The easiest way to grow your book of business is to keep your customers happy. Retention goes up, cross sell goes up, and you will get referrals. This isn’t a big revelation. Carriers know this. The key to keeping customers happy is to create a top-notch customer experience. But insurance is complex. Consumers have a greater number of choices today than ever before and consumers are accessing carriers through more channels than were ever available in the past. This complicates the picture at the same time that expectations are increasing. Customers expect that the carrier knows the details of every prior interaction they have had. That is hard to do when customer data is fragmented across multiple systems. Customer experience includes many facets – advertising, the acquisition process, claims and of course, the quality of customer care. Carriers are looking for tools to help them provide a superior customer experience regardless of the channel the customer chooses to use at the time. That is probably why we are seeing a huge increase in the interest in Customer Relationship Management tools especially by small and midsize carriers who haven’t invested in this type of software before. Customer relationship management systems are one of the components in many insurers’ application maps. Although CRM solutions are not unique to the insurance industry like policy administration or claims systems, they are still key technologies used to manage relationships with customers, whether customers are defined as agents/distributors, claimants, end policyholders, or prospects. There are literally hundreds of CRM solutions available today from firms large and small, well-known and obscure. I’ve just published a report focused on enterprise solutions for larger-scale organizations similar to most US insurance firms. The report does not include CRM solutions that are appropriate for small organizations such as independent agencies or advisors. It also does not address horizontal solutions that are not specifically targeting the insurance industry with tailored capabilities. There are a wide range of CRM solutions on the market for insurers to choose from. A wide range of features and functionality are available. These systems are used in various capabilities within insurance carriers — from producer management, to call center support, to managing leads and campaigns. Integration with other systems will be needed to provide the most value to a carrier. There is no single best CRM solution for all insurers. There are a number of good choices for an insurer with almost any set of requirements. The right solution for a carrier depends on how the carrier plans to use the solution. Some carriers use CRM solutions as a front end to all the core applications. It is the entry point for a call center representative to access all data for those who are calling. Other carriers use CRM solutions to manage interactions with the distribution channel. Still others use it primarily to manage outbound marketing campaigns and may extend this capability to the external distributors. System selection also may be driven by how the carrier defines “customer.” Some carriers define the customer as their agency or broker-dealer firms. Others define the customer as the final purchasers of the insurance policies and annuities. Some solutions may be better at handling some business models than others (e.g., 20 million end user clients vs. 200 agencies), though most would claim to be able to handle all levels of “customers.” Therefore, the ability to build and maintain appropriate hierarchies (agency or broker-dealer, agent or advisor, household or individual) within CRM solutions is an important aspect to examine. An insurer seeking a new CRM solution should begin the process by looking inward. Every insurer has its own unique mix of distribution channels, geography, staff capabilities, business objectives, and financial resources. This unique combination, along with the organization’s risk appetite, will influence the list of vendors for consideration. Some vendors are a better fit for an insurance company with a large IT group that is deeply proficient with the most modern platforms and tools. Other vendors are a better fit for an insurance company that has a small IT group and wants a vendor to take a leading role in maintaining and supporting its applications. We recommend that insurers that are looking for a CRM system create narrow their choices by focusing on four areas:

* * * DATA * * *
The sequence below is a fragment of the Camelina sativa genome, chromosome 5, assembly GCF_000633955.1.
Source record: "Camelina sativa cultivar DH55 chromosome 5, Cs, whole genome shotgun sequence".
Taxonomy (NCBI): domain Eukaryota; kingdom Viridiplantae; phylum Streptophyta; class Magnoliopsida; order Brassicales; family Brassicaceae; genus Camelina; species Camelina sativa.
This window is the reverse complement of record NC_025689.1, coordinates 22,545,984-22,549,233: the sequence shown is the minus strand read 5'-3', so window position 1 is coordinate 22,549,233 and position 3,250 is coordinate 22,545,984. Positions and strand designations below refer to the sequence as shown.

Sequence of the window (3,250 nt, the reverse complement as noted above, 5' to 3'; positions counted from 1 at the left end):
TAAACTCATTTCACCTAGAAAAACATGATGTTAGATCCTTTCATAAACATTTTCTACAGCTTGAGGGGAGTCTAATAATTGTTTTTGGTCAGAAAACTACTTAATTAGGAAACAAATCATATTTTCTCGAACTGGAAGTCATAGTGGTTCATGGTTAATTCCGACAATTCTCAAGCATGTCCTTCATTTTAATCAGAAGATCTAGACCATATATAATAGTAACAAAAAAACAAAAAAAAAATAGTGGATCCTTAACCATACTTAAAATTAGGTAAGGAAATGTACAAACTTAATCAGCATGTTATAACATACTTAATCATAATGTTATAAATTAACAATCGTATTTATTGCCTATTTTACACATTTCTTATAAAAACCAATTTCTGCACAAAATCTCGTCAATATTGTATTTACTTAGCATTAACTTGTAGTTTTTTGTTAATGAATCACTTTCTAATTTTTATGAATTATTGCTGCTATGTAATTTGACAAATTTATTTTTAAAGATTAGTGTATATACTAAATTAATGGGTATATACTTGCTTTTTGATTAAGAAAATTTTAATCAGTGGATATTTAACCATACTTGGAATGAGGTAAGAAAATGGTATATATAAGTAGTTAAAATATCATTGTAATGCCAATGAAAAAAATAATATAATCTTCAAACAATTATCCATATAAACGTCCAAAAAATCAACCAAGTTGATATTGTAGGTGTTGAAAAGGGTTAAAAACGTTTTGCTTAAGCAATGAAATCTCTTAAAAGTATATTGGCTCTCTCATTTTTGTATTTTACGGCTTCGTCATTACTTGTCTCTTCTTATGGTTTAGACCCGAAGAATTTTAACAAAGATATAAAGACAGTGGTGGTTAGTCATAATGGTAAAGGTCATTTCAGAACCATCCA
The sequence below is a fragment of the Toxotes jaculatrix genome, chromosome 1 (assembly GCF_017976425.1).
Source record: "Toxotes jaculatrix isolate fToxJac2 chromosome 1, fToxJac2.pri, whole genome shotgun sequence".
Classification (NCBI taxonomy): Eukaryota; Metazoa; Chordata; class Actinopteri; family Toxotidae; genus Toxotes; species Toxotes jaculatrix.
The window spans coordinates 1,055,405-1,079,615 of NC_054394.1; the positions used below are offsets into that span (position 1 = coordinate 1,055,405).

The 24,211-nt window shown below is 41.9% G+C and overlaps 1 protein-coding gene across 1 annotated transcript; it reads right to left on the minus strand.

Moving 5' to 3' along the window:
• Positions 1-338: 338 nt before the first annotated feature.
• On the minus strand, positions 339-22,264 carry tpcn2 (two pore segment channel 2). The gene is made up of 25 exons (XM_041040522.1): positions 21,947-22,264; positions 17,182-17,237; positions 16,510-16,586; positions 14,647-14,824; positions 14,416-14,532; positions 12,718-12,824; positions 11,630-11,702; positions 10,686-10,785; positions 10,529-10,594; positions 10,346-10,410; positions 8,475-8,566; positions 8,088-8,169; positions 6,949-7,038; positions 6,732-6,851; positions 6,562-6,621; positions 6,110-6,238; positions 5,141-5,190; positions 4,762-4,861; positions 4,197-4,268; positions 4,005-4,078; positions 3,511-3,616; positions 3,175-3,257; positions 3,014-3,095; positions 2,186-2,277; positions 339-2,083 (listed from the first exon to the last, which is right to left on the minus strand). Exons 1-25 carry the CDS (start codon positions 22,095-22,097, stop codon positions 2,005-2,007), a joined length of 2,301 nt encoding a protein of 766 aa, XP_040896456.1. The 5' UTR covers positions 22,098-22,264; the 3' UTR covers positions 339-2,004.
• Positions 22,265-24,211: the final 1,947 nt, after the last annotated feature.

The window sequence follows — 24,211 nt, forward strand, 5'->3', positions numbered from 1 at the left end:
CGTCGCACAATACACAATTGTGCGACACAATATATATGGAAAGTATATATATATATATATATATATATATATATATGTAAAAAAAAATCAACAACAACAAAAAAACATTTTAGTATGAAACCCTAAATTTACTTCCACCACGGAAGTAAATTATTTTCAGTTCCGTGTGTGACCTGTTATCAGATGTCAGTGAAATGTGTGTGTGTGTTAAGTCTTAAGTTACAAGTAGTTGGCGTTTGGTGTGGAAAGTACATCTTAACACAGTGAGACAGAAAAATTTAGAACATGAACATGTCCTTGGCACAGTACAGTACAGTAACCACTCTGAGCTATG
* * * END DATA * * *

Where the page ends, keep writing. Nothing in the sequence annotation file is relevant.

• The functionality needed and available out of the box for the way the carrier plans to use the system and the customer types desired. Check to see what is actually in production.